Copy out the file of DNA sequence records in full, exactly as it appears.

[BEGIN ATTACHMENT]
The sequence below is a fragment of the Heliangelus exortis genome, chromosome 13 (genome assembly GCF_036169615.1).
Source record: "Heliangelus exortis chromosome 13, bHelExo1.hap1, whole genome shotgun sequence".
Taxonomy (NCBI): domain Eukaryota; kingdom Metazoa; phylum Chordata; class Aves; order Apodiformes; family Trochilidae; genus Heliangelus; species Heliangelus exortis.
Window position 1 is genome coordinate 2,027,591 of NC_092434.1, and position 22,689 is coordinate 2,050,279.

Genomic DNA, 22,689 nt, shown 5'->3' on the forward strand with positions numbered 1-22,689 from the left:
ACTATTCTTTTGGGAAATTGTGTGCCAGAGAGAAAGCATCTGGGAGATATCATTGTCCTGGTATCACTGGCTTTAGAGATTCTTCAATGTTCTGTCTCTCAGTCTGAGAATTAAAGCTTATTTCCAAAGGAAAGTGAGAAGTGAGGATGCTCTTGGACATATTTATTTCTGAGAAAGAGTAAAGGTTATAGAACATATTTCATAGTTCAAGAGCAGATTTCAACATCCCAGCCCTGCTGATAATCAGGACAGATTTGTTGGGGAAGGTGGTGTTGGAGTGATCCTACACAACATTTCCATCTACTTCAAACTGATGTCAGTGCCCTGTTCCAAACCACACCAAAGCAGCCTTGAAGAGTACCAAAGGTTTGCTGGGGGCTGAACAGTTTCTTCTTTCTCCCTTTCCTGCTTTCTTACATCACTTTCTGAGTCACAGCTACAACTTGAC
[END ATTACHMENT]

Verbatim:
The sequence below is a fragment of the Heliangelus exortis genome, chromosome 13 (genome assembly GCF_036169615.1).
Source record: "Heliangelus exortis chromosome 13, bHelExo1.hap1, whole genome shotgun sequence".
Taxonomy (NCBI): domain Eukaryota; kingdom Metazoa; phylum Chordata; class Aves; order Apodiformes; family Trochilidae; genus Heliangelus; species Heliangelus exortis.
Window position 1 is genome coordinate 2,027,591 of NC_092434.1, and position 22,689 is coordinate 2,050,279.

Genomic DNA, 22,689 nt, shown 5'->3' on the forward strand with positions numbered 1-22,689 from the left:
ACTATTCTTTTGGGAAATTGTGTGCCAGAGAGAAAGCATCTGGGAGATATCATTGTCCTGGTATCACTGGCTTTAGAGATTCTTCAATGTTCTGTCTCTCAGTCTGAGAATTAAAGCTTATTTCCAAAGGAAAGTGAGAAGTGAGGATGCTCTTGGACATATTTATTTCTGAGAAAGAGTAAAGGTTATAGAACATATTTCATAGTTCAAGAGCAGATTTCAACATCCCAGCCCTGCTGATAATCAGGACAGATTTGTTGGGGAAGGTGGTGTTGGAGTGATCCTACACAACATTTCCATCTACTTCAAACTGATGTCAGTGCCCTGTTCCAAACCACACCAAAGCAGCCTTGAAGAGTACCAAAGGTTTGCTGGGGGCTGAACAGTTTCTTCTTTCTCCCTTTCCTGCTTTCTTACATCACTTTCTGAGTCACAGCTACAACTTGAC